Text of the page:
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Mabel Lilian Poulton
29 July 1901
|Died||21 December 1994 93) (aged|
Merton, Greater London, England
Richard Phillips(m. 1939)
Mabel Lilian Poulton (29 July 1901 – 21 December 1994) was an English film actress, popular in Britain during the era of silent films.  
Born in Bethnal Green, London, England, Poulton worked as a stenographer and entered films by chance.  Her first role in George Pearson's Nothing Else Matters (1920) was opposite Betty Balfour, who was also making her debut, and the film was a success.  Over the next several years, Poulton was cast in a succession of roles, and usually played feisty or mischievous characters. A petite blonde, she also became well regarded for her fashion style, and was a highly recognisable celebrity. In 1928, she starred in The Constant Nymph by Adrian Brunel and received excellent reviews for her performance.   By the end of the decade, she was considered to be one of Britain's leading screen actresses along with Balfour, and was described by critics as Balfour's only serious rival.[ citation needed ]
The advent of sound film brought a premature end to Poulton's film career. The addition of the microphone revealed Poulton's broad Cockney accent, which was at odds with the characters she had become identified with. Like Clara Bow who faced the same problem as a result of her Brooklyn accent, Poulton struggled to maintain her status. Also, like Bow, she attempted to mount a comeback in the mid-1930s, which was well publicised but unsuccessful. She made her final film appearance in 1938.
She spent her last years writing and re-writing a typescript about a young British starlet who is raped by a film director and who then descends into alcoholism. In biro, at some point of the writing process, she wrote in real names. Thomas Bentley is the director she accuses.  They had worked together on two films: The Old Curiosity Shop (1921) and Not Quite a Lady (1928). She died in 1994 in Merton, Surrey, aged 93.
Clara Gordon Bow was an American actress who rose to stardom in silent film during the 1920s and successfully made the transition to "talkies" in 1929. Her appearance as a plucky shopgirl in the film It brought her global fame and the nickname "The It Girl". Bow came to personify the Roaring Twenties and is described as its leading sex symbol.
The Constant Nymph is a 1924 novel by Margaret Kennedy. It tells how a teenage girl falls in love with a family friend, who eventually marries her cousin, and explores the two girls' mutual jealousy.
Margaret Livingston, sometimes credited as Marguerite Livingstone or Margaret Livingstone, was an American film actress and businesswoman, most notable for her work during the silent film era. She is best known today as "the Woman from the City" in F.W. Murnau's 1927 film Sunrise: A Song of Two Humans.
Claire Windsor was an American film actress of the silent screen era.
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Louise Fazenda was an American film actress, appearing chiefly in silent comedy films.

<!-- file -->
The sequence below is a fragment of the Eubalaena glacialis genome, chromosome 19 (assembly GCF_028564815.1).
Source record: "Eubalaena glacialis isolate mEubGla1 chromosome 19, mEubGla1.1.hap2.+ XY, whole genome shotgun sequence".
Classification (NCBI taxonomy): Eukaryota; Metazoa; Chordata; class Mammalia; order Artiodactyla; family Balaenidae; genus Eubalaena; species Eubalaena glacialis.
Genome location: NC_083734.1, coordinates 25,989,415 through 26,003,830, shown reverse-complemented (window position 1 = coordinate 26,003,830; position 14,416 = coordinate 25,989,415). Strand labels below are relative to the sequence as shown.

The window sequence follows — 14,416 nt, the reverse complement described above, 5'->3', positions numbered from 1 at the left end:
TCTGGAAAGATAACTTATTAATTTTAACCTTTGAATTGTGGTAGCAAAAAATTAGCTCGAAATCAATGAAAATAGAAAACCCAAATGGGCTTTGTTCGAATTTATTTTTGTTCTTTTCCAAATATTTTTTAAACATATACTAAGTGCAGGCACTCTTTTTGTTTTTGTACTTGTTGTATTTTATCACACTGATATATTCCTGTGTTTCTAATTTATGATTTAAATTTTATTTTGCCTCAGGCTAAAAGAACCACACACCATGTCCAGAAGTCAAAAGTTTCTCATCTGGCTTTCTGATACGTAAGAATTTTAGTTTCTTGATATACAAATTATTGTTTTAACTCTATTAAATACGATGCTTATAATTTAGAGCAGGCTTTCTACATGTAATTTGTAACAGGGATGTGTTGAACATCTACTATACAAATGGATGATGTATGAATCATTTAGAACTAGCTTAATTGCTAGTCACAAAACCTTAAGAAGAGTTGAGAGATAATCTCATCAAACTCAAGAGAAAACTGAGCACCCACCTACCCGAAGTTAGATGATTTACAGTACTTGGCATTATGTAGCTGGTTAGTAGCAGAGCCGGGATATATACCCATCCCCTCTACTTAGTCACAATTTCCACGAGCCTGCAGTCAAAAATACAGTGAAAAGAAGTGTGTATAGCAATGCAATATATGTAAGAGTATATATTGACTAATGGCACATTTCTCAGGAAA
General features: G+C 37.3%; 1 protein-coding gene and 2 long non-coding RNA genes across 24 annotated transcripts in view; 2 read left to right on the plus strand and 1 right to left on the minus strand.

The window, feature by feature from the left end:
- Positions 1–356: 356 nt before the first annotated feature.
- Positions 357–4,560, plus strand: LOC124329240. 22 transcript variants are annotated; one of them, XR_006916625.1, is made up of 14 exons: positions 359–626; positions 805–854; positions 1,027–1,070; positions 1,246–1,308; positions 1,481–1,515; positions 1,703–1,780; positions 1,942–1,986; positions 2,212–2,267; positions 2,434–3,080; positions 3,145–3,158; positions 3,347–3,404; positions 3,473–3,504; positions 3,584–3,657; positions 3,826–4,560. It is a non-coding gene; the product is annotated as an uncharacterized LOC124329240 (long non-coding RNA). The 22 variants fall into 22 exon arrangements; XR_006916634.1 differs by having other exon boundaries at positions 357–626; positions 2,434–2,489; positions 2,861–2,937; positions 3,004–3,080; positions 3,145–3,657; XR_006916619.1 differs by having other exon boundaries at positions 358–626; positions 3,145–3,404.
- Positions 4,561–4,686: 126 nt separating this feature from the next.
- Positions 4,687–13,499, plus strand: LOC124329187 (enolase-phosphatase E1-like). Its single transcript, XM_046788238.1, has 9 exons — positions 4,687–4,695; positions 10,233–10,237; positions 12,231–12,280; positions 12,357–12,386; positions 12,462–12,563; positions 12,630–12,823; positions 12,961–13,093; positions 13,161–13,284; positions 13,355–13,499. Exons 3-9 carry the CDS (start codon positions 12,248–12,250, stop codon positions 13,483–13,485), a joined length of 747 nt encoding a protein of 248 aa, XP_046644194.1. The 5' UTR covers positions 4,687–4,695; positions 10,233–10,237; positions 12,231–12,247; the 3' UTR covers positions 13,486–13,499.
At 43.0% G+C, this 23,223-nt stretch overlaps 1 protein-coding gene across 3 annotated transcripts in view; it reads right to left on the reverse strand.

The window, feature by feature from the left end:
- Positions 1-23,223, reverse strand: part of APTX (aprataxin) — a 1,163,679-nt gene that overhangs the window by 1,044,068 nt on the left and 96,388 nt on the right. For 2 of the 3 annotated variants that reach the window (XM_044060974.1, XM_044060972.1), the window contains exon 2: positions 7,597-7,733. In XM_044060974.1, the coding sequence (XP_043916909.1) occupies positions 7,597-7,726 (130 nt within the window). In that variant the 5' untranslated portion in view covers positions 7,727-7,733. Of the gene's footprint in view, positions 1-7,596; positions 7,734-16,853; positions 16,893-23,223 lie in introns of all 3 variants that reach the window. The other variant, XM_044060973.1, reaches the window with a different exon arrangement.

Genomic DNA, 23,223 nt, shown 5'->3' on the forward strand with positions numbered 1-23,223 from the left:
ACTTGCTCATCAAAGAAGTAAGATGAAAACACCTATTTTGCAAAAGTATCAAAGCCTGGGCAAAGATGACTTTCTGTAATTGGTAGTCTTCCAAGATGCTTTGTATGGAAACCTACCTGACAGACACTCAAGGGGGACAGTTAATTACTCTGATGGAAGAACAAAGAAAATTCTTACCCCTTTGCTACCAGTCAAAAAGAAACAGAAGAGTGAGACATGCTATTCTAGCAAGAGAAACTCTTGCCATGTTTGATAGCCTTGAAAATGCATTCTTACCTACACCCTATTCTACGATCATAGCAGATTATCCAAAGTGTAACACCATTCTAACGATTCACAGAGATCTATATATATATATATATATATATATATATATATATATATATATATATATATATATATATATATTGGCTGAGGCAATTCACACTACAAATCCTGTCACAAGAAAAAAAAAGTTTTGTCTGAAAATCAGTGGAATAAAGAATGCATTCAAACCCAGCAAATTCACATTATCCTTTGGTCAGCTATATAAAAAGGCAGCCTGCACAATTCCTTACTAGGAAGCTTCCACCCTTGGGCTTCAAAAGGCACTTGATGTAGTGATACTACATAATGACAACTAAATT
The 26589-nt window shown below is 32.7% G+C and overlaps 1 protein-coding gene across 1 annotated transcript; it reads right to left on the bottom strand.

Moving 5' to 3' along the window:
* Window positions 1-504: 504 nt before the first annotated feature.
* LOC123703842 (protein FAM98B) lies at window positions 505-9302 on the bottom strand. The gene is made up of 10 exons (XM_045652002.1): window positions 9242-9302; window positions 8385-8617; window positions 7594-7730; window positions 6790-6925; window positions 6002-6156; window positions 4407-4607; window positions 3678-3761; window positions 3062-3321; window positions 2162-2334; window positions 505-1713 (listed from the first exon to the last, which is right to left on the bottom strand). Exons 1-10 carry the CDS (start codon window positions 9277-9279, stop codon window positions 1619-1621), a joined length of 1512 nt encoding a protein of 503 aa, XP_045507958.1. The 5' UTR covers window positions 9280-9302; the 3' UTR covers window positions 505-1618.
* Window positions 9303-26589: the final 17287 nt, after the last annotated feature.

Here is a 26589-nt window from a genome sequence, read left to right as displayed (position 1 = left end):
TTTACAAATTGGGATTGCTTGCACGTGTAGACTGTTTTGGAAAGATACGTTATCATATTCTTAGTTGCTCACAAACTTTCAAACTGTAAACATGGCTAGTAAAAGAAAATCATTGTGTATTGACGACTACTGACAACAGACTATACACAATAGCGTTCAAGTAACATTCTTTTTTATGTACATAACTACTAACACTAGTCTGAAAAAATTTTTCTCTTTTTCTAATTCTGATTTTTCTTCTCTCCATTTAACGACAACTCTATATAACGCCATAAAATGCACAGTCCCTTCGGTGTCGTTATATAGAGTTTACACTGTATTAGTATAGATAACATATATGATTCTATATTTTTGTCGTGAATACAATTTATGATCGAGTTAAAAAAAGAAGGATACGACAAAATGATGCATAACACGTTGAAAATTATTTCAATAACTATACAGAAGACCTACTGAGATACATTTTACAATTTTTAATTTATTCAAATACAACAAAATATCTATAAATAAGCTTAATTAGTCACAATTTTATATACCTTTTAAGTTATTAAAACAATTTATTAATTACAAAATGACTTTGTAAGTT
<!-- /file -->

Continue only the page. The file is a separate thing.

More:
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Betty Balfour was an English screen actress, popular during the silent era, and known as the "British Mary Pickford" and "Britain's Queen of Happiness". She was best known to audiences for her Squibs series of films.
Nothing Else Matters is a 1920 British film, written by Hugh E. Wright, and directed by George Pearson. This was the screen debut of Mabel Poulton and Betty Balfour who went on to become leading British stars of the 1920s.
María Corda was a Hungarian actress and a star of the silent film era in Germany and Austria.
Margaret Moore Kennedy was an English novelist and playwright. Her most successful work, as a novel and as a play, was The Constant Nymph. She was a productive writer and several of her works were made into films. Three of her novels were reprinted in 2011.
Benita Hume was an English theatre and film actress. She appeared in 44 films between 1925 and 1955, from the silent film era to sound film.
Frances Dade, also known early in her career as Lorelei Lee, was an American film and stage actress of the late 1920s and 1930s.
Thomas Bentley was a British film director. He directed 68 films between 1912 and 1941. He directed three films in the early DeForest Phonofilm sound-on-film process, The Man in the Street (1926), The Antidote (1927), and Acci-Dental Treatment (1928).
The Constant Nymph is a 1928 British silent film drama, directed by Adrian Brunel and starring Ivor Novello and Mabel Poulton. This was the first film adaptation of the 1924 best-selling and controversial novel The Constant Nymph by Margaret Kennedy and the 1926 stage play version written by Kennedy and Basil Dean. The theme of adolescent sexuality reportedly discomfited the British film censors, until they were reassured that lead actress Poulton was in fact in her 20s.
Frieda Ulricke "Henny" Porten was a German actress and film producer of the silent era, and Germany's first major film star. She appeared in more than 170 films between 1906 and 1955.
Not Quite a Lady is a 1928 British silent comedy film directed by Thomas Bentley and starring Mabel Poulton, Janet Alexander and Barbara Gott. The screenplay concerns a wealthy woman who, unhappy with her son's choice of fiancée, holds a boring house party to try to put her off marrying into the family.
The Constant Nymph may refer to:
Taxi for Two is a 1929 part talkie British romantic comedy film drama directed by Denison Clift and Alexander Esway and starring Mabel Poulton and John Stuart. Produced by Gainsborough Pictures, it was the first sound film made by Gainsborough to be released.
Mary Find the Gold is a 1921 British silent drama film directed by George Pearson and starring Betty Balfour, Tom Coventry and Hugh E. Wright.